#writingtips, creating setting in historical fiction, elements of historical fiction, setting in historical fiction, seven elements of historical fiction, successful historical fiction, the role of setting in historical fiction, writing historical fiction, writing tips
The most popular post on A Writer of History is about the 7 Elements of Historical Fiction: characters, dialogue, plot, conflict, theme, setting, and world building. Over the next few months, I plan to flesh out some of these elements beginning with setting.
Broadly speaking, setting is a time and place of the past. In more than one survey, readers of historical fiction state that bringing the past to life is the primary reason for reading historical fiction. Successful historical fiction will do just that — transport readers into the past. Creating an authentic and convincing setting is critical.
According to Mark Sullivan, author of Beneath a Scarlet Sky: “The best historical novels transport the reader to another time and place so convincingly that it is like being swept away. If it’s done right, a historical novel can be an unforgettable experience, truly magical. There’s the sheer novelty of the setting and characters, and you can feel that the author understands her world cold. But that alone won’t do it. The best historical writers get in the minds of their characters in accordance with their times and then plumb the human emotions that are timeless.” More about characters later.
To do justice to the topic of setting, we’ll look at why setting is important to readers, the long list of ingredients that constitute setting, the research sources authors can tap into to explore the setting for their novels, and the reflections, perspectives and techniques used by various authors.
But first some context.
In a discussion hosted by the University of Cambridge, Dr. Sarah Burton talks about the journey fiction embodies “where the reader and writer have made a compact, where a point of view is shared, where common responses are exploited.” In that same discussion, Trevor Byrne, author of novels, short stories and essays, suggests that “fiction brings you to places, emotionally and imaginatively, which you never otherwise would have visited”, while Dr. Malachi McIntosh, a Fellow at King’s College, says that “fiction lets us press pause, rewind, zoom in, zoom out; it creates a space for us to think about ourselves and our world in novel ways.”
Add a historical setting to this journey that fiction embodies and the challenge is clear: the compact between writer and reader takes on the added complexity of making history and its people relevant to ourselves and our world.
In his book The Historical Novel, Jerome de Groot examines the development of the historical novel and its relationship to the wider cultural sphere. According to de Groot, history interests people more as the unfolding of moral and cultural developments than as the “mere enumeration of facts”. Historical fiction, with its focus on people—famous or fictional—offers an analysis of recognizable human character such that readers can “re-experience the social and human motives which led men [and women] to think, feel and act as they did in historical reality.”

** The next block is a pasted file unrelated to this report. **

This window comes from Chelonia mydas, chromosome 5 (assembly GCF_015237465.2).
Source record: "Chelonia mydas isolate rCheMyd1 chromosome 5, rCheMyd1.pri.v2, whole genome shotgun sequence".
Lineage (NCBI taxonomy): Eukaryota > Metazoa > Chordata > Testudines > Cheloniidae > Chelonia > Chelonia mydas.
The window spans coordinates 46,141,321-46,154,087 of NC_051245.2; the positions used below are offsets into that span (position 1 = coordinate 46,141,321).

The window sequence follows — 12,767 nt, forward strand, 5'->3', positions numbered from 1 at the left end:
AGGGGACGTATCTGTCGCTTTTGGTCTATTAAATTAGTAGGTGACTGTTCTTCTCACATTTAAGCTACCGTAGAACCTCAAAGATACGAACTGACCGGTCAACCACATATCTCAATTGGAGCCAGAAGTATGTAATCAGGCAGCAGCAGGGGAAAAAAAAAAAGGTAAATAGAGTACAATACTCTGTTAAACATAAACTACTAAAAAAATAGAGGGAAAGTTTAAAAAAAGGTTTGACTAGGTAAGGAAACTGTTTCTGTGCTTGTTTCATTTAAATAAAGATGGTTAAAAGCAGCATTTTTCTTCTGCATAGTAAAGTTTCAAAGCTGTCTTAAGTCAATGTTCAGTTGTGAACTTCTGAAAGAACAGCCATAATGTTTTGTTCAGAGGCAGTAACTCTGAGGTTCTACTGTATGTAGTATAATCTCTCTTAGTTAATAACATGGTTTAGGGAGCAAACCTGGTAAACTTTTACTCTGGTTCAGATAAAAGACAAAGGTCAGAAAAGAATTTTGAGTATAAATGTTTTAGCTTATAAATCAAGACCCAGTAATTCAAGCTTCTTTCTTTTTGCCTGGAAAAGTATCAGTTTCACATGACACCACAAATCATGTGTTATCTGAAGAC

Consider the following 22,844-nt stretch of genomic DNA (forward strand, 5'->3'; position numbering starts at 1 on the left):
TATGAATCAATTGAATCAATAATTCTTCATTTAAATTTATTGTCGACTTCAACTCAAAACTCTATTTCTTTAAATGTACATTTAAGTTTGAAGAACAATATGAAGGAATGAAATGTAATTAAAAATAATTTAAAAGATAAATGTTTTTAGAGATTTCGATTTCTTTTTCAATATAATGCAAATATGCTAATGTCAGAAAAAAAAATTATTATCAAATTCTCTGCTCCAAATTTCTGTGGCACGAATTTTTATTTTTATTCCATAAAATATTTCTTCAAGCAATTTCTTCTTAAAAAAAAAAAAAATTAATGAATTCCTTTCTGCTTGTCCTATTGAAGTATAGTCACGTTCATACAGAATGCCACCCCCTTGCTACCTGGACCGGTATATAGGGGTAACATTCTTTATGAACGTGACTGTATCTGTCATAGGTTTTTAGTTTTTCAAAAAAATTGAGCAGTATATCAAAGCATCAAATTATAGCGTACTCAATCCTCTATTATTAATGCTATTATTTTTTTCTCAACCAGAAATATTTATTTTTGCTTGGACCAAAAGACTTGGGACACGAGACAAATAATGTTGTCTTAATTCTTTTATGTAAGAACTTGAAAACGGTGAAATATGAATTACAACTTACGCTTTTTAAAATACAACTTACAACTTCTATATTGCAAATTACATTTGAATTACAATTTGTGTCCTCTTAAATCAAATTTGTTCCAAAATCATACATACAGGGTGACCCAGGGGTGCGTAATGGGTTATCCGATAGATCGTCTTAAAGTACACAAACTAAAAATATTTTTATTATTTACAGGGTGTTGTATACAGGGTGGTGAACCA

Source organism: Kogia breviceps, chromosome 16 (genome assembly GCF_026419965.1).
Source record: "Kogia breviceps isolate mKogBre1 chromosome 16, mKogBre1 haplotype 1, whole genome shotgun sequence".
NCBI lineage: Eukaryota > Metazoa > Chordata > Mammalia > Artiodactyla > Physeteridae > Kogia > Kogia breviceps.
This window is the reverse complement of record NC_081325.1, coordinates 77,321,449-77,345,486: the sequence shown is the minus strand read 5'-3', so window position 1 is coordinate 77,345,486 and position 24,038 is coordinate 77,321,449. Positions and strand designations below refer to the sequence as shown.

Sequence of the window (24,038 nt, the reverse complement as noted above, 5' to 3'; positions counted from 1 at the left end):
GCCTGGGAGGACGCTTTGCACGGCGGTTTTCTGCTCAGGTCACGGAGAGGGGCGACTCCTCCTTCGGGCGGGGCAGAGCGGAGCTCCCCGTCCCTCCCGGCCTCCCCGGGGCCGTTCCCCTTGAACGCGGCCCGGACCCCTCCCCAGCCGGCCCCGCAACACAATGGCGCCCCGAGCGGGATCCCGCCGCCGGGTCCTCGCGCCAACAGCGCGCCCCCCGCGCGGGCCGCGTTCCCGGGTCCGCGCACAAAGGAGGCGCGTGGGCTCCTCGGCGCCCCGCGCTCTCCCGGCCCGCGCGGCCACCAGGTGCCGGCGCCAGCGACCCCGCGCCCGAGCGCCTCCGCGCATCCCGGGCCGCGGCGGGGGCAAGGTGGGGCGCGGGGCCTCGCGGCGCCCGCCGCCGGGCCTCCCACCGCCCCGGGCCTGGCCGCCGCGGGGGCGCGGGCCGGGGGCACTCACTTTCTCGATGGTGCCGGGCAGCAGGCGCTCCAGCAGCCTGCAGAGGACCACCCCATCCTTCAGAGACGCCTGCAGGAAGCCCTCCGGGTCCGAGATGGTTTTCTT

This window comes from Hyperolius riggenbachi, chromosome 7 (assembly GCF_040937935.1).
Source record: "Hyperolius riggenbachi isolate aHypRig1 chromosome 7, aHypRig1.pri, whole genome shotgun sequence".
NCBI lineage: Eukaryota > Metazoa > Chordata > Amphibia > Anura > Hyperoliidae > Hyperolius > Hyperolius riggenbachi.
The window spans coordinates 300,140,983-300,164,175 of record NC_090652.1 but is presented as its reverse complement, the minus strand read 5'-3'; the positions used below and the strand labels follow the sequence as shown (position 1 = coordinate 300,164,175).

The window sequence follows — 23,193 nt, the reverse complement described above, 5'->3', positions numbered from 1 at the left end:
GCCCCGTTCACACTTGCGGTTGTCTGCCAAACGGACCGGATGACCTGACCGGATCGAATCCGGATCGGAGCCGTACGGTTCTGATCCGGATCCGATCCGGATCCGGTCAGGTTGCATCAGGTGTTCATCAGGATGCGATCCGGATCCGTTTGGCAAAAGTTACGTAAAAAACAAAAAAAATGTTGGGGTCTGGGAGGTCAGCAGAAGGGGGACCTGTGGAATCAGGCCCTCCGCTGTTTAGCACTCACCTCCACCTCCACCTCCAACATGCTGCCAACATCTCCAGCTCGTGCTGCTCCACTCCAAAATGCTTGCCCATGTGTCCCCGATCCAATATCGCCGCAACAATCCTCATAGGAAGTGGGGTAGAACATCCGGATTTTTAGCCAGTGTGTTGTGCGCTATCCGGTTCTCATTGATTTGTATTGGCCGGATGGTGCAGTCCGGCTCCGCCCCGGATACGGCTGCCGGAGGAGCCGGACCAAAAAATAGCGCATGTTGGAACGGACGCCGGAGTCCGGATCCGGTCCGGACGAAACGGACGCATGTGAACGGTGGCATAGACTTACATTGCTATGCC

Through insights into the minds of those living in the past—something historical fiction excels at—readers develop an awareness of how historical events impact on our contemporary world, building empathy for the past and a meaningful connection between then and now.
Let’s hear from a few more authors reflecting on historical fiction:
Judith Starkston, author of Hand of Fire, said: Developing an immersive world is hard work that has to feel seamless to the reader. And isn’t that one of the most profound transformations for fiction to accomplish—to place ourselves into another way of seeing the world and to try on how it feels to be another person?
In How I Write Historical Fiction, author Geoff Micks has this thought to add: Writers of historical fiction need to go even further, because it is their responsibility to train their readers from the very first page about how that world works differently from the one we live in today.
In The Role of Setting, Myfanwy Cook, author of Historical Fiction Writing – A Practical Guide and Toolkit,says that setting provides a stage on which the characters can act out their drama.
Next time we’ll have a look at why setting is important to historical fiction.
FOR MORE ON READING & WRITING HISTORICAL FICTION FOLLOW A WRITER OF HISTORY (using the widget on the left sidebar)
M.K. Tod writes historical fiction. Her latest novel, TIME AND REGRET was published by Lake Union. Mary’s other novels, LIES TOLD IN SILENCE and UNRAVELLED are available from Amazon, Nook, Kobo, Google Play and iTunes. She can be contacted on Facebook, Twitter and Goodreads or on her website www.mktod.com.